### pow( , ) not working unless i step over the whole thing

I'm trying to write a code that calculates Newton's method, not an assignment, just for myself.
I'm having trouble with the function I put together to estimate values that will bring the polynomial close to 0.
 ``12345678910111213141516171819202122232425262728`` ``````int estimate(float fx[][2], int s) { int i=0; float v1, v2=0, est1=0, est2=0; do{ v1=0; est1=rand()%5; for(i=0;i5)||(v1<0)); do{ v2=0; est2=rand()%5; for(i=0;i-5)&&(v2<0)) break; }while(1); printf("est1=%.0f v1=%.0f\nest2=%.0f v2=%.0f", est1, v1, est2, v2); return 0; }``````

when I step into it while debugging, it gets stuck on v1+=(fx[i][0])*(pow(est1, fx[i][1])); and sends me to the math.h library.
However, when I debug it and step OVER the entire sequence, the the code goes on as expected and delivers proper results.
If I try to run without debugging, the output window stops at the point where the function is called, not even ending, just getting stuck.
Any ideas?

Also, I'm not really sure what you'd need to know to help, so if you want to see the whole thing, I'll post it, or explain the variables or whatever:)
Only thing I can think of that would cause that is some kind of memory corruption.

When calling this function, are you sure 'fx' is large enough (has 's' elements)?
 are you sure 'fx' is large enough (has 's' elements)?

yes because I use it in other parts of the code with the same 's' all the way through, and there's no problem.
memory corruption?
> when I step into it while debugging, it gets stuck on v1+=(fx[i][0])*(pow(est1, fx[i][1]));
> and sends me to the math.h library.
That's what `step' is supposed to do. It goes to the next line,
if there is a function call it would go into that function

> If I try to run without debugging, the output window stops at the point where the function is called,
> not even ending, just getting stuck.
An infinite loop.
Please explain what you are trying to do with those loops.
It seems that you are evaluating a polynomial with a natural number.
 Please explain what you are trying to do with those loops.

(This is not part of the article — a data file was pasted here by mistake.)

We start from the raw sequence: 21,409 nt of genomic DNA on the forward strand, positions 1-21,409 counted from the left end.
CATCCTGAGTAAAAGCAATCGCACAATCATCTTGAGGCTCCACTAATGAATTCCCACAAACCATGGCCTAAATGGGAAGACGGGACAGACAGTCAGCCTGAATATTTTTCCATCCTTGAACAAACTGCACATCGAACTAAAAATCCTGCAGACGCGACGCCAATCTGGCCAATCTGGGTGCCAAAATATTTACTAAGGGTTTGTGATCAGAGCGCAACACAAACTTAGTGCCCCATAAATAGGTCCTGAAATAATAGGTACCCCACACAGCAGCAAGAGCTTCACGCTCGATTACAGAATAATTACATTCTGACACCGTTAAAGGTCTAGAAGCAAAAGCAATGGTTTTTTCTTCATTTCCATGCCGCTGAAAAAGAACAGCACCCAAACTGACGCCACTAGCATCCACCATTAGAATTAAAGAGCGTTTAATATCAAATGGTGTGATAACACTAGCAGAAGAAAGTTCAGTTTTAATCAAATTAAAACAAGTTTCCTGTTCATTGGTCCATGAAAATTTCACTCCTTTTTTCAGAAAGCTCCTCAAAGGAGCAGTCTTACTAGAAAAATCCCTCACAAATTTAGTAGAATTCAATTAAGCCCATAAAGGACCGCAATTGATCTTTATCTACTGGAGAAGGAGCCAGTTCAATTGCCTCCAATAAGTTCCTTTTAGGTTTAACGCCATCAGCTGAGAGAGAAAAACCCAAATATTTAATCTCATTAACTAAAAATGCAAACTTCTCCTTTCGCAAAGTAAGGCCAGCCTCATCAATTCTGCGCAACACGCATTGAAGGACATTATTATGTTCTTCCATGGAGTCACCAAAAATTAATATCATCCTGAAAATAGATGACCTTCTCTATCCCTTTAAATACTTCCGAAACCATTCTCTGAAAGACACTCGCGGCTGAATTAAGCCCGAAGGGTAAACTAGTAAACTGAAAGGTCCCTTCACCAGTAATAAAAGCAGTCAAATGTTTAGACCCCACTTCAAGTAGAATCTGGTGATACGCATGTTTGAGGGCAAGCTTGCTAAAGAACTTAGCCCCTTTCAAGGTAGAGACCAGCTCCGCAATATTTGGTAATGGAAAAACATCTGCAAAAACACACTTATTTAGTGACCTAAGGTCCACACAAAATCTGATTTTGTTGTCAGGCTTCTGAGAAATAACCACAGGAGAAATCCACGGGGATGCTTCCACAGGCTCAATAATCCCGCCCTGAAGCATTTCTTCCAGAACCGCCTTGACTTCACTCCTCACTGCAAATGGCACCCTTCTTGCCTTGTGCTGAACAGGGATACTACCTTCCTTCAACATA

The loops are not the problem, I assume, because when I step over the whole thing line by line, the loops don't interfere.
What I'm trying to do is get the loop, along with rand, to produce two outputs of the function. I want one to be positive and one to be negative, and both close to zero.
Infinite loop is probably right, since, especially for the second do..while, its possible that a function could be entered that would never have a negative result, no matter what the value of x
> especially for the second do..while
There is nothing especial for the second loop. If you can have f(x), you can easily have g(x) = -f(x)

> I want one to be positive and one to be negative, and both close to zero.
you want abs(f(x)) < 5
Look the values of x that you are testing with.
`est1=rand()%5;` can only be {0,1,2,3,4}

Put a limit in the number of iterations
 ``12345678910111213141516`` ``````K=0; do{ ++K; v2=0; est2=rand()%5; for(i=0;i-5)&&(v2<0)) break; if(K>42){ std::cerr << "iteration limit exceeded\n"; exit(1); } }while(1);``````
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now it only prints iteration limit exceeded. i removed the %5 from rand().
I don't understand what std::cerr does.
if I make K># a larger number each time, will it eventually work?
std::cerr is the output for error, just like std::cout it prints messages to the screen.
 std::cerr is the output for error, just like std::cout it prints messages to the screen.

i don't fully understand, but it seems like its used when you already know when and where the error is, what's the point of that?
cerr and cout use different output channels, so error messages can be filtered
cerr doesn't get buffered, that helps if your programm crashes
> if I make K># a larger number each time, will it eventually work?
No. Suppose an even order polynomial, it may not have real roots.

You may throw real numbers in a range, increasing the range once in a while.
Eventually you should just give up.
 Eventually you should just give up.

yea I just changed it completely. i'm thinking that making something like this work is a little beyond my level.